For the next four weeks, The Pipeline is presenting the remaining excerpts from each of the essays contained in Against the Great Reset: 18 Theses Contra the New World Order, which was published on October 18 by Bombardier Books and distributed by Simon and Schuster, and available now at the links.
Part V: THE PRACTICAL
Excerpt from "Green Energy and the Future of Transportation" by Salvatore Babones
At Railworld Wildlife Haven in Peterborough, a two-hour drive north of London, you can find the last remaining RTV 31 Tracked Hovercraft, Britain’s 1973 concept for the railroad of the future. The RTV 31 was supposed to revolutionize train travel by levitating trains on a frictionless cushion of air. Propulsion was to be supplied by a then-revolutionary linear induction motor. But Britain was not alone in the race to the future. Nipping at its heels, France proffered the hovering Aérotrain, powered by a giant rear propeller. The United States countered with its own hovertrain prototype driven by no fewer than three jet aircraft engines—American exceptionalism in a nutshell.
The British project was managed by the National Physical Laboratory, the French one by an aircraft engineering company, and the American entry (inevitably) by a defense contractor. That explains the three different propulsion systems. But only one thing explains the near-contemporaneous explosion of interest in hovertrain technology across all three countries: government funding. The German, Italian, and Brazilian governments also had plans to sponsor their own national champion hovertrains before the bubble burst. But burst it did, and by the mid-1970s, the hovertrain was history.
Not all government-backed technology projects turn into boondoggles, and certainly examples can be found where governments have made sound investments in new technologies that turned out to be transformative. The hovertrain craze may now sound as silly as the gravity-negating “cavorite,” that propels H. G. Wells’s astronauts to the moon, but there is a legitimate role for government to play in twenty-first century technology development. When multiple governments invest in different approaches to meeting the same social needs, the result can even be something like a competitive marketplace. And when democratic governments make full use of the myriad talents of their own citizens through openly competitive processes, innovation flourishes.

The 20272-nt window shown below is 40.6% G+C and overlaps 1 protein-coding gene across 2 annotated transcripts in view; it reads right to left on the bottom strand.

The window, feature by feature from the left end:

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But the more distant technology planning is from the ground level of individual people dealing with the daily challenge of economic survival, the more likely it is that out-of-touch government bureaucrats (often working in collusion with self- interested corporate leaders) will deliver economically impractical solutions. When a single technological approach is imposed by government fiat, catastrophic failure is almost assured. We live in a world of profound uncertainty even about the present, never mind the future. Without a crystal ball to tell us which technologies ultimately will succeed and which will fail, diversity in experimentation is the key to discovering the technologies of the future.
As Charles Darwin recognized decades before Friedrich Hayek was born, natural selection is a much more powerful mechanism for adaptation to an uncertain world than intelligent design. At any point in time, the number of possible technological futures is infinite, and those infinite possibilities only compound as time moves forward. Even the most intelligent, dedicated, well-informed planner can only guess which future to plan for, and the probability that such a planner will hit on just the right future is essentially zero. The same is true for planning by private individuals, but when several billion private individuals plan for the same future, some of them are bound to get it right.